The Origin of Kai-Awase(Matching shells)
Kai-awase was born in the Heian period(794-1185 A.D.) as a past time of drawing pictures and letters in shells. Soon, people started to separate the shell into two and played by trying to match them. Noble people also enjoyed writing Waka(syllable Japanese poems) and drawing beautiful pictures along with them. Their favorite motif was Genji-monogatari('the tale of Genji',known as the oldest romance novel in the world).
As the time passed by, Kai-awase became more sophisticated that even the buckets to put the shells in played important rolls in weddings for families of feudal lords. The buckets were given to the brides as special gifts. Now a days, this ceremony is called 'the ceremony of Kai-awase' and it still remains in Shinto-style weddings.
The best shells to use in these ceremonies are said to be the 3 inch clams taken from Kiso-river in Mie prefecture. That is because of their beautiful patterns and thickness, and also, they are a size that perfectly fits in women's hands.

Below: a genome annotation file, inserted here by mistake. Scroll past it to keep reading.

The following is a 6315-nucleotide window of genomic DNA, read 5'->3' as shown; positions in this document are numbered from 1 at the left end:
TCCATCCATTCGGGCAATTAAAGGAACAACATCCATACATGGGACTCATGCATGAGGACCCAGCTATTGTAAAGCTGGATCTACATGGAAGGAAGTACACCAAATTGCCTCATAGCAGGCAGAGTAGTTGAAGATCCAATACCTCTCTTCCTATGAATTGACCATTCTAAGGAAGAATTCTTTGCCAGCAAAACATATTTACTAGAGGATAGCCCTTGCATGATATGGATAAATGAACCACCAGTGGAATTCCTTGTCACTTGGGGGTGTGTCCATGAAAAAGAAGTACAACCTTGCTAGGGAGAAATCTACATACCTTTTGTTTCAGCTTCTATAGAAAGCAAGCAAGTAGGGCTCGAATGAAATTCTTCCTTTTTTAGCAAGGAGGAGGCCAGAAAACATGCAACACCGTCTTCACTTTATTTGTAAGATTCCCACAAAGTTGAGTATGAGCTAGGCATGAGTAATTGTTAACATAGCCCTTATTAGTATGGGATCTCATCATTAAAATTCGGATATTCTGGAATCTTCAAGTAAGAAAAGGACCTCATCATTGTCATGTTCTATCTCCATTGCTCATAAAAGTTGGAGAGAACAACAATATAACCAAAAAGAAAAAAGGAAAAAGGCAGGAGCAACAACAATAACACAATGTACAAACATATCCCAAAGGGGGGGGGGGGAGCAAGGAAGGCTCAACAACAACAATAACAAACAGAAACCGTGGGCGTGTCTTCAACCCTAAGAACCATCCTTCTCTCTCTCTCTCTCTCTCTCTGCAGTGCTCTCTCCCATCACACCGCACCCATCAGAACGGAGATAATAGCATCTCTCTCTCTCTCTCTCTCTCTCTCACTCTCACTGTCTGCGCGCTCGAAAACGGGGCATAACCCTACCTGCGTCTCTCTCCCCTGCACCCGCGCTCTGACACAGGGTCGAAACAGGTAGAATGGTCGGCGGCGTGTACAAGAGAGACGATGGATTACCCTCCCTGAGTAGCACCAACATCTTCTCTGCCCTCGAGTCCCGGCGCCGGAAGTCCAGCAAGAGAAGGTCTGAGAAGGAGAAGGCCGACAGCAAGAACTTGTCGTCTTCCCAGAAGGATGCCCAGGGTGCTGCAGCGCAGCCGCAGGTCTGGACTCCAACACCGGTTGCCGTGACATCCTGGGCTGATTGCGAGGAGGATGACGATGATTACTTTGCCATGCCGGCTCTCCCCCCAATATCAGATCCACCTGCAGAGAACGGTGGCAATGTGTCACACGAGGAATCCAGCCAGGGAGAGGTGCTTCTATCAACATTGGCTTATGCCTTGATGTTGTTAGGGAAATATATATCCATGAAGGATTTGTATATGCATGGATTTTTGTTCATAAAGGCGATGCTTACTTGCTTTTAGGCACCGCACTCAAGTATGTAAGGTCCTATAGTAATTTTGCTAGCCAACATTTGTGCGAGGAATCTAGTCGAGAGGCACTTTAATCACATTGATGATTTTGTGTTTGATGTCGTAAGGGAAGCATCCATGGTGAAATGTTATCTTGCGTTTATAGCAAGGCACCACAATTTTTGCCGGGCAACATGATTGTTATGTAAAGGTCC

We at MIkawa-Kobo also use clams from this place and paint by hand.
One of the reasons to give Kai-awase to brides and new-born girls is that two clams never match one another. This suggests some meanings in charms like you never separate once you get married, or you never chose the wrong partner.
These superstitions made wealthy families of feudal lords make vast numbers of gorgeously decorated Kai-Awases. These are shaped by powdered calcium carbonate and covered in gold foils, then painted with the pictures that express the story of Genji-monogatari. The painting style used in these pictures is usually Tosa-school.